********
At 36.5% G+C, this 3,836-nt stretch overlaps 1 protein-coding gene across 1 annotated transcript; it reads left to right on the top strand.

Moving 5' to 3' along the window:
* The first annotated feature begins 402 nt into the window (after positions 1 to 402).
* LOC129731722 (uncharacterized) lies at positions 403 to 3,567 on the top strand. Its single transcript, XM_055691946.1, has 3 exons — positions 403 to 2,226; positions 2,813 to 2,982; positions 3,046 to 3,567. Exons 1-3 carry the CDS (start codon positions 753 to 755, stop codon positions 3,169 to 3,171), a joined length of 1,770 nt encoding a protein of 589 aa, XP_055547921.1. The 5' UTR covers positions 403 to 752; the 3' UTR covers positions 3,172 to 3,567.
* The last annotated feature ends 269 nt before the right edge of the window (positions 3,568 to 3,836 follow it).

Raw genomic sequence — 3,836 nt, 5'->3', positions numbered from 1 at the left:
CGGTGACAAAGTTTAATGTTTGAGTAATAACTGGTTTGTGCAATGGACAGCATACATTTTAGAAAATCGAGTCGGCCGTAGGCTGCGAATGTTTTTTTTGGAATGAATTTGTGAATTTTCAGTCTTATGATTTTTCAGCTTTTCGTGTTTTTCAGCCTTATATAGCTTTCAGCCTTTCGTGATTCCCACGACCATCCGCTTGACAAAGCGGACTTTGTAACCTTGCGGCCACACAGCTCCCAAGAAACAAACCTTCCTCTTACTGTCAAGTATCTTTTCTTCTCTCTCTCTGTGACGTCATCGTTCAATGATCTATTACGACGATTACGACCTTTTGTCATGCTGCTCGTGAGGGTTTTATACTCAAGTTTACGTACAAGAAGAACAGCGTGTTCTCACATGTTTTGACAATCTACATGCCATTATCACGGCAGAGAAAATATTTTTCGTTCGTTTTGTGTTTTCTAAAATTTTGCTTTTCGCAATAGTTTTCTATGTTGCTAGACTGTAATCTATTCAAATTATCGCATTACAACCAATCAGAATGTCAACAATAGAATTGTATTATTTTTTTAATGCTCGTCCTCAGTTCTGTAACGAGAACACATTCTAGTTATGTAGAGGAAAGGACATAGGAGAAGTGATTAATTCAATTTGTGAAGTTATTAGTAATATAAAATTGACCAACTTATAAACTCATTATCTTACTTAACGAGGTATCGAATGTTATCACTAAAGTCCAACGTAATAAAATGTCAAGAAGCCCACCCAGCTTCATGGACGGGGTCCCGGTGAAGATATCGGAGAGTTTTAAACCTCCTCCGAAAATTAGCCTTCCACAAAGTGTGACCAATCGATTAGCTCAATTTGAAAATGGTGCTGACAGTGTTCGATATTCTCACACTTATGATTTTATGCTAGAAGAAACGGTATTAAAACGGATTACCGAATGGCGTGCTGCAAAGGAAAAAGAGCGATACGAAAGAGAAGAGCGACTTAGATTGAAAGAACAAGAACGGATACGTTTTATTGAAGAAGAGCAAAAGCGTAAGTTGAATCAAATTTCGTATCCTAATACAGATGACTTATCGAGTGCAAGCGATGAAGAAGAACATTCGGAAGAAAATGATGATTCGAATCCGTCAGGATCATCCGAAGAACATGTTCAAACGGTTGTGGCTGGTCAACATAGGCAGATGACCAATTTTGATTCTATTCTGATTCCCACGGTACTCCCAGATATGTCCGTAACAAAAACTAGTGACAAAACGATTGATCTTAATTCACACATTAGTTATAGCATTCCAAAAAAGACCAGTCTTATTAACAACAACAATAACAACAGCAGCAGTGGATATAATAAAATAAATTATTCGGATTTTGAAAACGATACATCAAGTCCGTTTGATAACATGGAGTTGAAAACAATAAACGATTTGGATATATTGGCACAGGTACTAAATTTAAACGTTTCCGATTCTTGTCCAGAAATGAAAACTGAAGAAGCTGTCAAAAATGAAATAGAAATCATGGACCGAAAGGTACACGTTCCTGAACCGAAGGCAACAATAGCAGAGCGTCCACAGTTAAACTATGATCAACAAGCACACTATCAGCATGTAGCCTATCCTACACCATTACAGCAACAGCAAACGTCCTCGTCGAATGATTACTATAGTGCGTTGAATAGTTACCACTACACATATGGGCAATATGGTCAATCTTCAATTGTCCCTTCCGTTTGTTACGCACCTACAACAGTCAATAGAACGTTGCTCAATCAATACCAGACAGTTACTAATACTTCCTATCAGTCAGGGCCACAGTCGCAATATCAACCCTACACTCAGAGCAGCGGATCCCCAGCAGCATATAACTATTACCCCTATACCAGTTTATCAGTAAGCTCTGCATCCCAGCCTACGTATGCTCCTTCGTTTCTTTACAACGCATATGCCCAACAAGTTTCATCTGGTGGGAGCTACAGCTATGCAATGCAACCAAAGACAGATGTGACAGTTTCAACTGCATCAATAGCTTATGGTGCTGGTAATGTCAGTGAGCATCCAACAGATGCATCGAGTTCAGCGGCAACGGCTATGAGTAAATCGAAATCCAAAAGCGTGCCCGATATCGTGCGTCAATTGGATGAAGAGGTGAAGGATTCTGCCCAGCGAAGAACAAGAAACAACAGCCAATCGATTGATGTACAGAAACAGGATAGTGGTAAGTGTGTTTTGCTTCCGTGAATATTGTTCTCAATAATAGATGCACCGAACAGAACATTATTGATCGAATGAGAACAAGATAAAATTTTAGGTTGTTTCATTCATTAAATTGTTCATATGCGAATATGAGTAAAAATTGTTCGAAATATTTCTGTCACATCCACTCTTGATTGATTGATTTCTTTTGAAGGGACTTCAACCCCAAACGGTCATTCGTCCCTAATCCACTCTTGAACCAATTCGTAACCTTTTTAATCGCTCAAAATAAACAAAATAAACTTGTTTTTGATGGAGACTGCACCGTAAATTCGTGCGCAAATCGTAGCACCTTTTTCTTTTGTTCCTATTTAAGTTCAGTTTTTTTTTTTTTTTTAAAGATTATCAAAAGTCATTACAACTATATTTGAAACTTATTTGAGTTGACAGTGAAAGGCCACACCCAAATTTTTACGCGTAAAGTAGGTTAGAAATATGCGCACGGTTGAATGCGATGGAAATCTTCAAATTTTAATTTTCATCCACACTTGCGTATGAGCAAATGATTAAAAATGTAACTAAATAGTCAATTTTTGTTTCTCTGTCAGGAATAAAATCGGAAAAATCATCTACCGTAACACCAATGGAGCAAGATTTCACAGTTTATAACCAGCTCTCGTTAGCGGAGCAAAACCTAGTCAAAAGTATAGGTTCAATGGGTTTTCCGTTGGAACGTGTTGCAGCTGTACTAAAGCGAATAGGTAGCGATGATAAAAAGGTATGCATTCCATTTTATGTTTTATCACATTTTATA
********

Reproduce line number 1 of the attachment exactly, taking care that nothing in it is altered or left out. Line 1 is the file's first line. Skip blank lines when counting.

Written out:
At 36.5% G+C, this 3,836-nt stretch overlaps 1 protein-coding gene across 1 annotated transcript; it reads left to right on the top strand.